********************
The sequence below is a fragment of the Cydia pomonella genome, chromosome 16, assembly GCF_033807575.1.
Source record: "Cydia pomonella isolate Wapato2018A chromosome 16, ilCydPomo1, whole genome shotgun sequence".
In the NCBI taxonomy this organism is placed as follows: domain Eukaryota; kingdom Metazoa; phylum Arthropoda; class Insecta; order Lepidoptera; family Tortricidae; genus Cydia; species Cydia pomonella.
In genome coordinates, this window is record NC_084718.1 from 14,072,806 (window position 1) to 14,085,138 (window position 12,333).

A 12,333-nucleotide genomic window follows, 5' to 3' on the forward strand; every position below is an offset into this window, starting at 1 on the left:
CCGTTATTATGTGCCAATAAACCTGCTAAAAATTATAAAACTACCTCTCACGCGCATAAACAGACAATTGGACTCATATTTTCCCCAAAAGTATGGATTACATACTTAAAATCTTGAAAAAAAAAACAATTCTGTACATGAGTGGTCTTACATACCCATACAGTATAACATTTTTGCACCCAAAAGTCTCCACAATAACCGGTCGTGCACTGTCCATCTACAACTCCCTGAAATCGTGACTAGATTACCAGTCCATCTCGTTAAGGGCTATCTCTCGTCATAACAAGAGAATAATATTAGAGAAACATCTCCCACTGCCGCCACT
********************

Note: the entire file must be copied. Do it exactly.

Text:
The sequence below is a fragment of the Cydia pomonella genome, chromosome 16, assembly GCF_033807575.1.
Source record: "Cydia pomonella isolate Wapato2018A chromosome 16, ilCydPomo1, whole genome shotgun sequence".
In the NCBI taxonomy this organism is placed as follows: domain Eukaryota; kingdom Metazoa; phylum Arthropoda; class Insecta; order Lepidoptera; family Tortricidae; genus Cydia; species Cydia pomonella.
In genome coordinates, this window is record NC_084718.1 from 14,072,806 (window position 1) to 14,085,138 (window position 12,333).

A 12,333-nucleotide genomic window follows, 5' to 3' on the forward strand; every position below is an offset into this window, starting at 1 on the left:
CCGTTATTATGTGCCAATAAACCTGCTAAAAATTATAAAACTACCTCTCACGCGCATAAACAGACAATTGGACTCATATTTTCCCCAAAAGTATGGATTACATACTTAAAATCTTGAAAAAAAAAACAATTCTGTACATGAGTGGTCTTACATACCCATACAGTATAACATTTTTGCACCCAAAAGTCTCCACAATAACCGGTCGTGCACTGTCCATCTACAACTCCCTGAAATCGTGACTAGATTACCAGTCCATCTCGTTAAGGGCTATCTCTCGTCATAACAAGAGAATAATATTAGAGAAACATCTCCCACTGCCGCCACT